Read More: How To Get Rid Of Mice Without Traps
A mouse infestation can seem overwhelming at first, but it doesn't take a lot of observation to note that all mice are creatures of habit. They like to frequent certain places while avoiding other areas, and they're almost always after three things in a home: food, shelter, and warmth.
Once you've figured out the behavior of the mouse that you're dealing with, it becomes a little simpler to make the issue less of not leaving your scent on your traps, but rather making sure that the mice come to the trapped area either way.
There are a few ways you can do this:
While putting cheese in the trigger of snap traps still works for rodent infestations, mice tend to be faster, lighter on their feet, and just as clever as their rodent counterparts. This makes conventional rodent traps a little difficult to use on your average kitchen mouse.
However, there are some types of traps that work better than others when it comes to catching mice, the foremost being bait traps. While human foods like peanut butter, foodstuffs like pet food, or any other food debris are attractive to a mouse, it's the specially-formulated mix that you find in bait traps that can be the most successful.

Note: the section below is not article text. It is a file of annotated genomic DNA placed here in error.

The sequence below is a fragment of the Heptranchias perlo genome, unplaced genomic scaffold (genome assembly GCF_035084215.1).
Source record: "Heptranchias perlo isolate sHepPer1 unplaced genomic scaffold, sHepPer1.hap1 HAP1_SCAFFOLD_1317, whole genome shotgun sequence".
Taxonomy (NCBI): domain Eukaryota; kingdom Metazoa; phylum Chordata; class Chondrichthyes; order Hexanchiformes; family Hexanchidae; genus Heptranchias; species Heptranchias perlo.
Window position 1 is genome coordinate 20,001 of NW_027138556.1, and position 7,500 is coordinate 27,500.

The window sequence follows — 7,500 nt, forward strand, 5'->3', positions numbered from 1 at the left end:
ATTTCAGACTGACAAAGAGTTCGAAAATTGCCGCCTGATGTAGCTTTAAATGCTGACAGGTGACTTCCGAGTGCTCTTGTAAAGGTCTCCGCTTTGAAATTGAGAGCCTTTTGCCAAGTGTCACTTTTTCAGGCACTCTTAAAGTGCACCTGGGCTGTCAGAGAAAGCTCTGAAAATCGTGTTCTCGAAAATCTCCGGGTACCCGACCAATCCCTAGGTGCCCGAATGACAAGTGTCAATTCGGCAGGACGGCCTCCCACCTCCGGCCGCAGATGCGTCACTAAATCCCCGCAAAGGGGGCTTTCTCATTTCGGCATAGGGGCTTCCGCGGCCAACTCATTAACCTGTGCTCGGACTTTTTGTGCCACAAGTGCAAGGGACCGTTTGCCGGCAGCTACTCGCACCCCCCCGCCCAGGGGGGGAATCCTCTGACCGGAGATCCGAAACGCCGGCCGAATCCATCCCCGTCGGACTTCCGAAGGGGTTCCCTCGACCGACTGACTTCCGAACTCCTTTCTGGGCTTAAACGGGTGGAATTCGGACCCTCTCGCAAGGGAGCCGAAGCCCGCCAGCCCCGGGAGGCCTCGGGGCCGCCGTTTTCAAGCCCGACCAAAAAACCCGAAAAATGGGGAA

For these traps, the mice may smell your scent but continue towards the trap either way because the bait is just that appetizing. If you see frequent signs of mice activity (especially around areas where you keep food) bait traps are far more likely to give you successful results, since the mice are already conditioned to go after things that smell like food.
Most homeowners make the elementary mistake of leaving their traps exposed in the middle of the kitchen or in the corner of the dining room, trusting the bait to be attractive or enticing enough to catch mice. While this approach isn't wrong, it's definitely prone to a lower catch rate since the mice will notice the trap long before it gets caught by it.
This is why some experts recommend trapping specific areas where the mice already feel comfortable going in and are therefore less likely to be on guard. This includes recesses in your walls or ceilings, behind your cabinets, or underneath your drawers. Since these are the places that mice often run to when they feel threatened, you can essentially drive them there when you see them and force them to run into your traps.